A Rhetoric Question of “Is Being an Adult Bad?”

“Someday, I’d turn into one of those boring adults.”

Since my childhood, I had find growing up fascinating. The power they wielded always seemed so amazing. They could go anywhere, eat anything, spend any time, and my personal favourite, read anything anytime anywhere. Their life seemed so cool, so mystical, and a whole lot of fun.

Then teenage happened.

Thanks to Pokemon & Digimon, I felt I was simply evolving, like a Caterpie, or an Agumon.

Pikachu consoling Caterpie.
Who’d have thought anyone would find rodents and caterpillars cute?

Combine that with a rather isolated childhood, and a creature with little perception of growing up is created. My only reliable sources were my limited observations of my father and whatever I could salvage from books. It was from these books where I first came to learn of how much adulthood sucks. The responsibilities, the lack of aspirations and motivations, the fact that you have to do your own laundry, ugh. My childhood self was scared shitless of all that was written in the great volumes of knowledge. Suddenly, I felt like not growing up.

Why is it so? Why adulthood seems like an unavoidable plague? And what’s up with the terrible simile?

Adulthood is like looking both ways before you cross the street and then getting hit by an airplane.
Applies to teenage, as well as to falling in love. Just saying.

Let’s (hopefully) find some answers here.

What are we so scared of?

As kids, the lack of knowledge of life in general helps create an amazing fantasy, where everything is possible. As we grow up though, it becomes almost voluntary to give up on things which we once held dear. It could be a passion, an aspiration, a relation, anything basically which we have to let go as we grow up. It’s like giving up a body part so vital, you can’t live without it.

There’s also a lingering fear of responsibilities which could escalate our fear. I mean, who would want to be responsible for their own laundry for crying out loud? With responsibilities come greater stakes, and failing them does not seem like an option. Unlike our youth, taking risks finally becomes risky.

The previous paragraph could also be viewed in a different light. While we are young, there are multiple paths we can take in life. There is a whole multiverse open for us to explore. Entrepreneurship, cooking, clubbing, travelling, singing, there is virtually nothing impossible during this springtime. Once we become adults though, a path must be taken. Going back and trying something different becomes an impossibility. It becomes a video game, with only one life to spare.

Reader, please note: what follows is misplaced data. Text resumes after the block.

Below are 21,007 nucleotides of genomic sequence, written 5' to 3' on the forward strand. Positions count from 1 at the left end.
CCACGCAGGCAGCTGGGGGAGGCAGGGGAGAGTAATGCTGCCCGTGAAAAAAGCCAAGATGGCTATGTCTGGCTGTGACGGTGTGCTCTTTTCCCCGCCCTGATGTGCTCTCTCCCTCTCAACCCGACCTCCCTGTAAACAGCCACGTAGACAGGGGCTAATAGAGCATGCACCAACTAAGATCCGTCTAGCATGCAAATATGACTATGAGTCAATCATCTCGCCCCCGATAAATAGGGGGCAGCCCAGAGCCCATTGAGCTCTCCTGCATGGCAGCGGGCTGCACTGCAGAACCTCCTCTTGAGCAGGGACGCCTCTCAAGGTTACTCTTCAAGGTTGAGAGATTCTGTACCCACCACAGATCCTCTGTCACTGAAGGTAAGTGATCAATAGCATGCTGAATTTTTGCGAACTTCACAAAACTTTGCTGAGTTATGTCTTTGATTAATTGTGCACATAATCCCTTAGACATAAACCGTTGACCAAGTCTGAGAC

A depressed looking adult woman holding a smiling mask under the text,
Just when you think it couldn’t get any worse.

In a nutshell, adulthood equals tons of responsibilities and none of opportunities.

Or is it?

OBJECTION! *slams desk*

Life’s whatever we end up making it. True, there will be a lot of variables which will throw off your calculations and the deviations at time will seem devilish. The mundanity of life may seem unbearable, and the only agent seemingly responsible for it will be us growing up. There will be things in life which will be missed. A lot of childhood comforts will flash through, beckoning to come back to them.

But who said we have to throw everything away?

Maybe we can’t do stupid things like those in our childhood, but we still can be honest to some, just like we were when we were kids. Yes, some dreams will be given up on, but in place of them, new dreams can sprout, if you want them to. Some comforts will be gone, but there will be new ones if you seek them out.

I might sound like a naive child who has no idea about the workings of life, but I have a simple philosophy I’ve believed in since my childhood.

I just have to remember.

If I can remember what I want, I can bypass being a boring adult. If I remember the times adults pissed me off with their grown-up banter, I will not become one of them.

Laughing Man's motif from the anime Ghost in the Shell: Stand Alone Complex. Written is the quote from the novel Catcher in the Rye,
To be honest, if not for this logo, I’d have missed this line from Catcher in the Rye.

“I thought what I’d do was, I’d pretend I was one of those deaf-mutes.”

A rather defiant fictional hacker added a little something to this quote, and I have to agree on the enormity of this question:

“Or should I?”

P.S.: To a certain someone, if you tried and slip in anything related to marriage, I’ll do a lot of unmentionable things to your unmentionable parts of body.

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Anurag Yadav

Move along now, nothing to see here.